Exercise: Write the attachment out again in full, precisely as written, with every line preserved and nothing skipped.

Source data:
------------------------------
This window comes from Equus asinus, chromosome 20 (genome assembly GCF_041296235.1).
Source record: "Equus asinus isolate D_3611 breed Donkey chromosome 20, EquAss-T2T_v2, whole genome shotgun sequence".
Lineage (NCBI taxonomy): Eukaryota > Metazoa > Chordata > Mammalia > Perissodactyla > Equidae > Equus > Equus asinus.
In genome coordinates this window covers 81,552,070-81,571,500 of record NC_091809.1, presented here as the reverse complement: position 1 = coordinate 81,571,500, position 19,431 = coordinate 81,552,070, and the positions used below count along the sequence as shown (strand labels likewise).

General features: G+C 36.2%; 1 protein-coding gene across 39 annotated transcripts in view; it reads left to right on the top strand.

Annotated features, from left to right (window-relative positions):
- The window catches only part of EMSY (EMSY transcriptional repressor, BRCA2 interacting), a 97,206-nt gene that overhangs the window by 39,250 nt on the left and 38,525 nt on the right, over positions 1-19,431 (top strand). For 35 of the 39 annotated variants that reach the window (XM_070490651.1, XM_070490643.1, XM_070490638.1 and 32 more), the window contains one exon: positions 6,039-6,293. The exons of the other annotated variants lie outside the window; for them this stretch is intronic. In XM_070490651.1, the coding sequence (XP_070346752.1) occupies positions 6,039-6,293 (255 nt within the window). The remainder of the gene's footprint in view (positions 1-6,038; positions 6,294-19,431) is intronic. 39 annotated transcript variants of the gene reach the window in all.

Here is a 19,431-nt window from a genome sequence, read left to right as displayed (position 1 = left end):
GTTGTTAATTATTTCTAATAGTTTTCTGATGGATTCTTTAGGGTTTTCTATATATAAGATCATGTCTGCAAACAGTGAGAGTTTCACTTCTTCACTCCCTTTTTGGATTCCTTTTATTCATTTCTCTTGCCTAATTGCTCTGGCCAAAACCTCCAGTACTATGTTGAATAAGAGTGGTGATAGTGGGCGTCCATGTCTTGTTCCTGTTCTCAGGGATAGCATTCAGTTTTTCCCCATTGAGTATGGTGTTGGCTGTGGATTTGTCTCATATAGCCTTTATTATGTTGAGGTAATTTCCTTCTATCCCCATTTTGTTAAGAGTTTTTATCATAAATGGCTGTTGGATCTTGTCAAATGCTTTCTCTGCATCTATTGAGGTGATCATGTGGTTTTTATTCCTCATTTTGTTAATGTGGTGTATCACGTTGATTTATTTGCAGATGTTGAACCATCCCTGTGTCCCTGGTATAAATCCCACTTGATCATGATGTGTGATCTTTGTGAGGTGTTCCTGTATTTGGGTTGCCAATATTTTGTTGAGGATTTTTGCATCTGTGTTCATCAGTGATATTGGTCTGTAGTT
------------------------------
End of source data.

This window comes from Equus asinus, chromosome 20 (genome assembly GCF_041296235.1).
Source record: "Equus asinus isolate D_3611 breed Donkey chromosome 20, EquAss-T2T_v2, whole genome shotgun sequence".
Lineage (NCBI taxonomy): Eukaryota > Metazoa > Chordata > Mammalia > Perissodactyla > Equidae > Equus > Equus asinus.
In genome coordinates this window covers 81,552,070-81,571,500 of record NC_091809.1, presented here as the reverse complement: position 1 = coordinate 81,571,500, position 19,431 = coordinate 81,552,070, and the positions used below count along the sequence as shown (strand labels likewise).

General features: G+C 36.2%; 1 protein-coding gene across 39 annotated transcripts in view; it reads left to right on the top strand.

Annotated features, from left to right (window-relative positions):
- The window catches only part of EMSY (EMSY transcriptional repressor, BRCA2 interacting), a 97,206-nt gene that overhangs the window by 39,250 nt on the left and 38,525 nt on the right, over positions 1-19,431 (top strand). For 35 of the 39 annotated variants that reach the window (XM_070490651.1, XM_070490643.1, XM_070490638.1 and 32 more), the window contains one exon: positions 6,039-6,293. The exons of the other annotated variants lie outside the window; for them this stretch is intronic. In XM_070490651.1, the coding sequence (XP_070346752.1) occupies positions 6,039-6,293 (255 nt within the window). The remainder of the gene's footprint in view (positions 1-6,038; positions 6,294-19,431) is intronic. 39 annotated transcript variants of the gene reach the window in all.

Here is a 19,431-nt window from a genome sequence, read left to right as displayed (position 1 = left end):
GTTGTTAATTATTTCTAATAGTTTTCTGATGGATTCTTTAGGGTTTTCTATATATAAGATCATGTCTGCAAACAGTGAGAGTTTCACTTCTTCACTCCCTTTTTGGATTCCTTTTATTCATTTCTCTTGCCTAATTGCTCTGGCCAAAACCTCCAGTACTATGTTGAATAAGAGTGGTGATAGTGGGCGTCCATGTCTTGTTCCTGTTCTCAGGGATAGCATTCAGTTTTTCCCCATTGAGTATGGTGTTGGCTGTGGATTTGTCTCATATAGCCTTTATTATGTTGAGGTAATTTCCTTCTATCCCCATTTTGTTAAGAGTTTTTATCATAAATGGCTGTTGGATCTTGTCAAATGCTTTCTCTGCATCTATTGAGGTGATCATGTGGTTTTTATTCCTCATTTTGTTAATGTGGTGTATCACGTTGATTTATTTGCAGATGTTGAACCATCCCTGTGTCCCTGGTATAAATCCCACTTGATCATGATGTGTGATCTTTGTGAGGTGTTCCTGTATTTGGGTTGCCAATATTTTGTTGAGGATTTTTGCATCTGTGTTCATCAGTGATATTGGTCTGTAGTT